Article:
Slow and steady weight loss is a known feature of Parkinson’s disease. Weight loss may initially be a positive and popular disease related feature. However, as patients dip below their ideal body weight, this may possibly impact quality of life and other outcomes (Akbar, 2015). In this month’s What’s Hot in PD?, we will discuss a recent article on weight loss in Parkinson’s disease.
In this month’s issue of Neurology, the Parkinsonism Incidence in North-East Scotland (PINE) focused on weight loss (Cumming 2017). The study examined newly diagnosed patients and followed them, as well as matched controls, longitudinally for about five years. Of 515 participants and 240 controls, 187 had Parkinson’s disease and 88 had A group of brain disorders that initially look like Parkinson's disease, but differ in the course of the disease and response to antiparkinson medications. The term is used interchangeably with Parkinson-plus syndromes. (diagnoses such as Progressive Supranuclear Palsy, Multiple System Atrophy or Corticobasal Degeneration). In general, both Parkinson’s disease and atypical parkinsonism cases had lower body weights and lost weight faster when compared to controls. Atypical parkinsonism cases had the lowest body weights and most rapid weight loss. Older age was the factor that was most associated with weight loss; however, in cases with weight loss in the first year, there was a strong association with dependency on a caregiver, A term used to describe a group of brain disorders that cause a broad complex of symptoms such as disorientation, confusion, memory loss, impaired judgment and alterations in mood and personality. and death (Okun, 2017).
The PINE study, along with other recent publications on weight loss in Parkinson’s disease and atypical parkinsonism, would suggest that we need to become more aware of this issue. Your doctor should track your weight at each visit and consider the possibility of intervening with dietary changes to address any weight loss. Whether any intervention could potentially affect outcomes remains unknown and it will be important for researchers to pursue a prospective randomized study. Finally, if you have one of the atypical forms of parkinsonism you may need to be more aggressive in addressing weight loss.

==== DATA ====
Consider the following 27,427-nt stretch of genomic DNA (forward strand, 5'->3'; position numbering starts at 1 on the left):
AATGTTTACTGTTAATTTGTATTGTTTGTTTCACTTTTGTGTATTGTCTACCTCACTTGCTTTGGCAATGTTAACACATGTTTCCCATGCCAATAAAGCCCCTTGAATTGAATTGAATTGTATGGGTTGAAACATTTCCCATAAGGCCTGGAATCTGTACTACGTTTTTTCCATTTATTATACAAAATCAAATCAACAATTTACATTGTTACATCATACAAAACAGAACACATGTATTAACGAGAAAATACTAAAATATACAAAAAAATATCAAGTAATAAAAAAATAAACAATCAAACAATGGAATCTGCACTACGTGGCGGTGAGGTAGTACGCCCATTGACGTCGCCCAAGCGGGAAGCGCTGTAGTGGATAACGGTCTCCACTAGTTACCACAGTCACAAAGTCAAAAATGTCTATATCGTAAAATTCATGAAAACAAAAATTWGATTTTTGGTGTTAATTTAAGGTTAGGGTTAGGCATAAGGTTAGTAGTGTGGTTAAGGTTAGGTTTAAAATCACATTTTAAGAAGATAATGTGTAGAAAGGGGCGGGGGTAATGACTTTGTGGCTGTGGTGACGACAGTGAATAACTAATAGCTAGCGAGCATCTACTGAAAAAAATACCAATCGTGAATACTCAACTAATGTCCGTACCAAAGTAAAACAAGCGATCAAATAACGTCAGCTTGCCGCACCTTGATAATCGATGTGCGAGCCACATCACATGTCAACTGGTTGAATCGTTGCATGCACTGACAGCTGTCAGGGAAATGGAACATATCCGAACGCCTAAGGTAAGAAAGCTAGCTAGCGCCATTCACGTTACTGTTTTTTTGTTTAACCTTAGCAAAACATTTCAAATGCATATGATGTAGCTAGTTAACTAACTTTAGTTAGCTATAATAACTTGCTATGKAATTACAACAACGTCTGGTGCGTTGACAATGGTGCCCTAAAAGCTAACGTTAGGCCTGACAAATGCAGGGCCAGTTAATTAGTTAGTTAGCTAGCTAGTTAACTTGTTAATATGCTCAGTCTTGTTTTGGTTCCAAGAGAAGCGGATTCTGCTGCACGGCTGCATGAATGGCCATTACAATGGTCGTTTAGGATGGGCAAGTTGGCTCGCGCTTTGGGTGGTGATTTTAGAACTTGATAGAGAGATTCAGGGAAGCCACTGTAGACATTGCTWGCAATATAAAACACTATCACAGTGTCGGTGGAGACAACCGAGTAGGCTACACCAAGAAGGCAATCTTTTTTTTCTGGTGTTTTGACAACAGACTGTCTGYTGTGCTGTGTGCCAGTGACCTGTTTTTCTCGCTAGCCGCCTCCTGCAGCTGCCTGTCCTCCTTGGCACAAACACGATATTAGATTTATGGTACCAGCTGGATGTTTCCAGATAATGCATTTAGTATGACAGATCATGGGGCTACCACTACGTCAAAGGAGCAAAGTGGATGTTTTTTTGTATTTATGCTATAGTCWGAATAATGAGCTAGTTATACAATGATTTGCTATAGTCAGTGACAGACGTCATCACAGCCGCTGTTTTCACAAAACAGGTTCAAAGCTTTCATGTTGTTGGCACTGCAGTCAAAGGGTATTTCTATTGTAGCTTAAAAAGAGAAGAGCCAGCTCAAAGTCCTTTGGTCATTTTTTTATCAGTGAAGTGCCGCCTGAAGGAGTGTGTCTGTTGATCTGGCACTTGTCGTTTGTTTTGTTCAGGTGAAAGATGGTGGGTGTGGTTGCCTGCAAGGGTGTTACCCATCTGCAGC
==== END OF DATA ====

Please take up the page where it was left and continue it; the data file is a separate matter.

- Cumming K, Macleod AD, Myint PK, Counsell CE. Early weight loss in parkinsonism predicts poor outcomes: Evidence from an incident cohort study. Neurology. 2017 Nov 28;89(22):2254-2261. doi: 10.1212/WNL.0000000000004691. Epub 2017 Oct 27. PubMed PMID: 29079685.
- Mun JK, Youn J, Cho JW, Oh ES, Kim JS, Park S, Jang W, Park JS, Koh SB, Lee JH, Park HK, Kim HJ, Jeon BS, Shin HW, Choi SA, Kim SJ, Choi SM, Park JY, Kim JY, Chung SJ, Lee CS, Ahn TB, Kim WC, Kim HS, Cheon SM, Kim JW, Kim HT, Lee JY, Kim JS, Kim EJ, Kim JM, Lee KS, Kim JS, Kim MJ, Baik JS, Park KJ, Kim HJ, Park MY, Kang JH, Song SK, Kim YD, Yun JY, Lee HW, Song IU, Sohn YH, Lee PH, Park JH, Oh HG, Park KW, Kwon DY. Weight Change Is a Characteristic Non-Motor Symptom in Drug-Naïve Parkinson's Disease Patients with Non-Tremor Dominant Subtype: A Nation-Wide Observational Study. PLoS One. 2016 Sep 13;11(9):e0162254. doi: 10.1371/journal.pone.0162254. eCollection 2016. PubMed PMID: 27622838; PubMed Central PMCID: PMC5021347.
- Akbar U, He Y, Dai Y, Hack N, Malaty I, McFarland NR, Hess C, Schmidt P, Wu S, Okun MS. Weight loss and impact on quality of life in Parkinson's disease. PLoS One. 2015 May 4;10(5):e0124541. doi: 10.1371/journal.pone.0124541. eCollection 2015. PubMed PMID: 25938478; PubMed Central PMCID: PMC4418600.
- Okun MS. Poor Outcome Associated with Weight Loss in Parkinson’s Disease and Parkinsonism. New England Journal of Medicine Journal Watch Neurology, 2017.
You can find out more about our National Medical Director Dr. Michael S. Okun by visiting the Center of Excellence University of Florida Health Center for Movement Disorders and Neurorestoration. Dr. Okun is also the author of the Amazon #1 Parkinson's Best Seller 10 Secrets to a Happier Life.